Presentations Using Linux

Being User-Friendly — and Avoiding PowerPoint


UKUUG Linux 2004 Conference • 2004 August

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1 Intro

Tufte’s book The Cognitive Style of PowerPoint is worth a read; what he says applies to all PowerPoint-esque presentations.

This talk — dealing with the mere form of presentations — may seem quite trivial, but it matters. It matters because it’s hard for people to take Linux/software libre/your point seriously if it offers worse user experience than the package that (currently) nearly everybody else uses; it needs to be at least as good.

2 OpenOffice

3 Thinking About It

4 Requirements

5 Full Screen

Examples of HTML-based talks include Mark Jason Dominus’s Conference Presentation Judo.

6 Individual Reading

7 OpenOffice Individual Reading

An example OpenOffice HTML presentation is Julian Smart’s WxWindows Introduction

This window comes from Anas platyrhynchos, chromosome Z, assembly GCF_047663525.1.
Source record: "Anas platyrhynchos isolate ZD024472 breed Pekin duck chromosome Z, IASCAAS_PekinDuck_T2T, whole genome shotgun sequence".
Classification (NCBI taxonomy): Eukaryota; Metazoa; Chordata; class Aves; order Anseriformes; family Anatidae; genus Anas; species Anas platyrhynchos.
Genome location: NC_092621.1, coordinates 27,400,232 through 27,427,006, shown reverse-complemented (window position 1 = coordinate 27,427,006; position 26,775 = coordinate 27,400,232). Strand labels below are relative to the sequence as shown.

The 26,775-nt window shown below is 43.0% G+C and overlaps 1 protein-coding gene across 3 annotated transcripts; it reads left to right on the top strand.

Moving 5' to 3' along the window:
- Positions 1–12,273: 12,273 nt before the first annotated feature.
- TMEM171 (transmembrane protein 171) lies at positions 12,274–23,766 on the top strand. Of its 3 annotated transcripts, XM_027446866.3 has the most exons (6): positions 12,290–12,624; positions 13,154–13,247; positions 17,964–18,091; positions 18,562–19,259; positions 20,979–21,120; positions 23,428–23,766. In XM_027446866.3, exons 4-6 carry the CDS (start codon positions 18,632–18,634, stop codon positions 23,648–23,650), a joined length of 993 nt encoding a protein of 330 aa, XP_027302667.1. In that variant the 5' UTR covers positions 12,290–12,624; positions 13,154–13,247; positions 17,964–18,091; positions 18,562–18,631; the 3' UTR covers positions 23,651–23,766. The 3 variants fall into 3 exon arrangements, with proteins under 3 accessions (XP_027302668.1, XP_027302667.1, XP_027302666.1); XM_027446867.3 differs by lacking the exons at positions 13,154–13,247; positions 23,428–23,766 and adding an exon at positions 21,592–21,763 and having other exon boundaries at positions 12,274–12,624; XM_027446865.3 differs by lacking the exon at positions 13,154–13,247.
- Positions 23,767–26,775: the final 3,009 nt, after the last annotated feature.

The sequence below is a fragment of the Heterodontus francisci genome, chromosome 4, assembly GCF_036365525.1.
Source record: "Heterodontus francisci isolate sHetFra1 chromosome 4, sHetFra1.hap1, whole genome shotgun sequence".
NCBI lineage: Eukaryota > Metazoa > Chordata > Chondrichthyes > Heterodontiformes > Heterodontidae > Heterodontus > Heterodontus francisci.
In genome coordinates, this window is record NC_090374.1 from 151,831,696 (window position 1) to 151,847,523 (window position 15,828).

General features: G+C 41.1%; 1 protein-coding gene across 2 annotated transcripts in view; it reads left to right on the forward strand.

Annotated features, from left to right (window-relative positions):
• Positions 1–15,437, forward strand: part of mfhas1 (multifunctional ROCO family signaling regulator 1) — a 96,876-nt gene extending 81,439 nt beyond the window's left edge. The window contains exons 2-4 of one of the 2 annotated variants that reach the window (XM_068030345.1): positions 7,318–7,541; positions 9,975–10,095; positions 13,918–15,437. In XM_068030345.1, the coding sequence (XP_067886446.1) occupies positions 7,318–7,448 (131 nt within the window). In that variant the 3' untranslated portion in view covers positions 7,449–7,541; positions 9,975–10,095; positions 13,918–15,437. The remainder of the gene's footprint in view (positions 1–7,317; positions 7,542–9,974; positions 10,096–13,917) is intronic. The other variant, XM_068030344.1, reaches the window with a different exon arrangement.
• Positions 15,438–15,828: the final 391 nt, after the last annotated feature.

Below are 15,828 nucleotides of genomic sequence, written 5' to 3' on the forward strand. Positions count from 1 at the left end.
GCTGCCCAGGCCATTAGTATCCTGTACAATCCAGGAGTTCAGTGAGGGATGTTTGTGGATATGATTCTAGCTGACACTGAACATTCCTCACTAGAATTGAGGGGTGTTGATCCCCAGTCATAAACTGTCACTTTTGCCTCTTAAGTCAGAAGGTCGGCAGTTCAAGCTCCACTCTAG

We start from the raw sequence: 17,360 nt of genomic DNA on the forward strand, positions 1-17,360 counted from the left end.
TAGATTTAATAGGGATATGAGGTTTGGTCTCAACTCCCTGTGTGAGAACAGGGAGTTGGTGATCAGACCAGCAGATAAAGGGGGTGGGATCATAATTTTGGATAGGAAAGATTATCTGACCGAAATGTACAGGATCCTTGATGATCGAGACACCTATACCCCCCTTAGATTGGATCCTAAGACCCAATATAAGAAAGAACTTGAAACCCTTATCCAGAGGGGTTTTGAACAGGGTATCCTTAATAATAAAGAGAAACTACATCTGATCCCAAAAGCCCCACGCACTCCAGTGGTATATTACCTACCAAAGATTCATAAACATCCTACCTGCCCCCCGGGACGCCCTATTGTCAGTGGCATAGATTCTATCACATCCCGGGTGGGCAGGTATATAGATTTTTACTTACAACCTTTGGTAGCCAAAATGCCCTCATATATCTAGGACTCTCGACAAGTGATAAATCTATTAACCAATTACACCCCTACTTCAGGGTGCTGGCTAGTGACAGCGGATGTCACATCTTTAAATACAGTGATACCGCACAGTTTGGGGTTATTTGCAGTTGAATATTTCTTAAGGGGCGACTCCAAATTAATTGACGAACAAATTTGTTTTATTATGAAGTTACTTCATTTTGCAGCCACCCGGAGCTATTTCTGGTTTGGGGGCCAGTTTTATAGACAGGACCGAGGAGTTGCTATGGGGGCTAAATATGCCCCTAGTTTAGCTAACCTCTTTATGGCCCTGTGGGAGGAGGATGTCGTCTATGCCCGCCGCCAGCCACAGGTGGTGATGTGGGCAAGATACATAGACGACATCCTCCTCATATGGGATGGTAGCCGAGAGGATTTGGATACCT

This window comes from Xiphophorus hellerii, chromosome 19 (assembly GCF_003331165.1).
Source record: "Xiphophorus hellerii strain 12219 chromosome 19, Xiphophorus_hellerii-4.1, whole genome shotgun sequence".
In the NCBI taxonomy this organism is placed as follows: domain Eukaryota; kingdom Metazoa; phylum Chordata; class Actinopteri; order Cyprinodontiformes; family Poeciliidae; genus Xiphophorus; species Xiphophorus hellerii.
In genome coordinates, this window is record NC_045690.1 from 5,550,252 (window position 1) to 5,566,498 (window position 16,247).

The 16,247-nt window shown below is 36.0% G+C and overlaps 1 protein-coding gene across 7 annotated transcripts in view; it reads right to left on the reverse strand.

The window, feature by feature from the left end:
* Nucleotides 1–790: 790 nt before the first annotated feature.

8 Web Individual Reading

Mark Jason Dominus’s Conference Presentation Judo is very recommended. It comes with excellent notes — but it takes far too long to read off-line, especially having to switch back and forth between the notes and the slides.

9 PDF Individual Reading

10 Multiple Versions

Opera Show looks particularly nice, because everything is in a single file: the style information is at the top of the HTML, and the images are embedded with absurdly long data: URLs

Autrijus Tang’s PAR presentation first irritated me when it took so long to read on screen; I later discovered that Autrijus had prepared a separate edition for reading, so it was my fault for picking the wrong one.

11 Conclusion

Considering the audience of individual readers is the most important point I want to make here. It’s potentially bigger the the more-obvious audience, and it’s the way your talk will be remembered for posterity.

This does work in practice. I was amazed to discover that just using the materials from my Bash talk, somebody else in Nottingham was able to present a re-run!

© Copyright Smylers 2004
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